COME what may, 2014 will forever be considered a watershed year in Cherries' history.

Records have tumbled during a 12-month spell which has seen Eddie Howe’s current crop indelibly etch their names into Cherries folklore, while a couple of visits from globally-renowned giants Liverpool attracted the nation’s attention like never before.

With a best league finish, two longest winning runs, the club’s longest sequence without defeat, a biggest league victory and club-record League Cup run, Cherries supporters have never had it so good.

But in the midst of current form, it would be easy to forget the team’s significant achievements towards the end of last season and the fact that 2014 got off to a less than earth-shattering start.

Having ended 2013 with a 1-1 draw at home to Ipswich, Cherries sat 16th in the Championship when we last belted out Auld Lang Syne and January presented its fair share of challenges.

The FA Cup sprinkled its magic over Dorset when the fourth-round draw paired the winners of Cherries’ home tie against Burton Albion with Liverpool, although the excitement was tempered by Brighton triggering a release clause in top scorer Lewis Grabban’s contract.

Cherries beat Burton 4-1 without their free-scoring talisman to set up a mouth-watering tie with the Anfield giants but the situation was soon resolved as Grabban penned a new deal and celebrated in style with his 11th goal of the season in a 1-1 draw with Watford.

Liverpool burst the bubble with a 2-0 win at Dean Court courtesy of Victor Moses and Danny Sturridge but January did end on a high note as Tokelo Rantie netted the winner in a 2-1 success against Huddersfield – Cherries’ first league success of 2014.

The transfer window slammed shut without the loss of any big-name players, Cherries successfully fending off interest in Steve Cook and Matt Ritchie while snapping up loan keeper Lee Camp on a permanent deal anlong with the signings of Adam Smith and Yann Kermorgrant.

A winless February, which featured tests against eventual top three Leicester, Burnley and Derby, yielded only two points.

But March saw Cherries begin their assault on the record books, a 5-0 thumping of Doncaster Rovers proving the catalyst behind a run of eight wins in 10 matches and unlikely late push for the play-offs.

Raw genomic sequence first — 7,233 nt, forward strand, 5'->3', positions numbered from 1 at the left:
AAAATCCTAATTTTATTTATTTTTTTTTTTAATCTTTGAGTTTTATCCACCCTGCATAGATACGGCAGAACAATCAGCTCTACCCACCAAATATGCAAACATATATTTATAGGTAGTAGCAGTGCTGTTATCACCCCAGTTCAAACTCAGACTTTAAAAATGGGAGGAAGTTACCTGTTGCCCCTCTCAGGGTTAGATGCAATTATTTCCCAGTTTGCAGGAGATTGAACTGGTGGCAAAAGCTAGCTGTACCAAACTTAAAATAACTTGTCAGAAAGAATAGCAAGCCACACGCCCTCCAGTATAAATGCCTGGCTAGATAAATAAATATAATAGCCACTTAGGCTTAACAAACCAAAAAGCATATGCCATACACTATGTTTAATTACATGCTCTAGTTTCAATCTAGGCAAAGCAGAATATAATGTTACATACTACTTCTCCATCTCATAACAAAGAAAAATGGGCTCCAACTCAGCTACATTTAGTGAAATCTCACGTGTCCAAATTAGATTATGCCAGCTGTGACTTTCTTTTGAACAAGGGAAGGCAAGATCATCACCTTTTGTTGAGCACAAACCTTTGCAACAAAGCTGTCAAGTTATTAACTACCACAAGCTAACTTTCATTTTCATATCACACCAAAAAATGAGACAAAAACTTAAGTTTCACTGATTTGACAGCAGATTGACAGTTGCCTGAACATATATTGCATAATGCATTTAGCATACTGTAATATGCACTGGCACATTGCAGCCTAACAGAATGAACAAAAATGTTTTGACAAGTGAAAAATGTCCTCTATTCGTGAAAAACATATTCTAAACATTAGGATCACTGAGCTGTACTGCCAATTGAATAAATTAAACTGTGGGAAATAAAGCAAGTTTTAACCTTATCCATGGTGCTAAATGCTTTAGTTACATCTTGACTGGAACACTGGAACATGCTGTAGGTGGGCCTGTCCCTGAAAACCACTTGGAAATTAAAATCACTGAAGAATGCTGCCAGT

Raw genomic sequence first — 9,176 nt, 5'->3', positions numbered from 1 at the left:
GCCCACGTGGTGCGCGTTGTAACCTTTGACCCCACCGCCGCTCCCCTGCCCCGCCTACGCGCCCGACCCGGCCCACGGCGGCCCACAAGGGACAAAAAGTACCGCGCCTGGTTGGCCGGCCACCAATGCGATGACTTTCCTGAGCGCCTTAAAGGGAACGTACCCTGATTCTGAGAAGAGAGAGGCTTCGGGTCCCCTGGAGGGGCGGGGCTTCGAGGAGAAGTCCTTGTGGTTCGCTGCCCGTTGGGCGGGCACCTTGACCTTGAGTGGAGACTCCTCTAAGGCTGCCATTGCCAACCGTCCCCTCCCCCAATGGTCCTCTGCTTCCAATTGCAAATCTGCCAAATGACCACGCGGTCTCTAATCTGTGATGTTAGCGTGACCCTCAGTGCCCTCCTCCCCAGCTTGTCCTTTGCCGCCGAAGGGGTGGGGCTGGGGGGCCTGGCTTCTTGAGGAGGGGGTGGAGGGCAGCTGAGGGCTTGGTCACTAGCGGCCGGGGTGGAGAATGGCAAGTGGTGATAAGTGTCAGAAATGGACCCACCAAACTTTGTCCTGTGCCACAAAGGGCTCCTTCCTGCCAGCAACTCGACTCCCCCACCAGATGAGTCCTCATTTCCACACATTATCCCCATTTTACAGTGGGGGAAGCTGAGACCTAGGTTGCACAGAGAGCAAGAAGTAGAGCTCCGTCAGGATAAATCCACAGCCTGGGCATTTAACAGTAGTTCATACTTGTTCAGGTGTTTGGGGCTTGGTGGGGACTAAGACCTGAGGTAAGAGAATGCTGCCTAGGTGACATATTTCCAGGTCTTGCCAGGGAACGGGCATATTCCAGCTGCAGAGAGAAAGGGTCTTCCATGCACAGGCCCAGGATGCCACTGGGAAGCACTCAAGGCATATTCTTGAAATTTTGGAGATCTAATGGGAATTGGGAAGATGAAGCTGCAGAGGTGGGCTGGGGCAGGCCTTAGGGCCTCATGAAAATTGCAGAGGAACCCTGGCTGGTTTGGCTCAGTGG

Five consecutive wins and six unbeaten matches in March and April set new standards on the way to a club-best 10th-placed finish, while Grabban surpassed Luther Blissett’s 19 second-tier goals in 1988-89 en route to a final tally of 22.

Albeit significantly raised, Grabban’s release clause remained in place and after a flurry of interest in his services he completed a big-money move to Norwich City.

But with the rest of the squad tied down on longer-term deals, there were no further departures with ex-Everton midfielder Dan Gosling and Burnley winger Junior Stanislas arriving on free transfers.

The coup de grace, however, was still to come as Cherries won the race to sign Coventry’s emerging talent Callum Wilson, fresh from a prolific season which saw him score 22 goals in League One.

And what a signing it has proved to be. 13 goals have banished any worries over Wilson’s readiness for Championship football with Cherries blazing a trail at the top of the table.

Cherries endured a mixed start to the new campaign – an eye-catching 4-0 win at Huddersfield was followed by frustration with eight points dropped from winning positions at home to Nottingham Forest, Rotherham and Leeds.

A stop-start September ended with a 2-0 reverse at leaders Derby, a result which left Cherries 15th in the Championship prior to their recent odds-defying sequence.

As well as continuing a club-best League Cup run with a 2-1 victory over West Bromwich Albion in the last 16, Cherries have extended to 14 matches and counting their longest run without defeat in the second flight, scoring 40 goals in the process.

That includes an 8-0 annihilation of Birmingham City – the biggest victory in the club’s 91-year Football League history and new post-war record for the biggest away win in English football’s second tier.

Five wins in a row and a three-point cushion over the automatic promotion places has heightened expectation ahead of 2015 and the bigger picture from the past year suggests it is no flash in the pan.

Cherries won more than half (24) of their league fixtures (47) during 2014, netting 91 goals and conceding 51.

Their record from March is even more impressive with 78 points and 84 goals from 39 matches, an average of two points per game that would have been enough to win the Championship in six of the past eight seasons.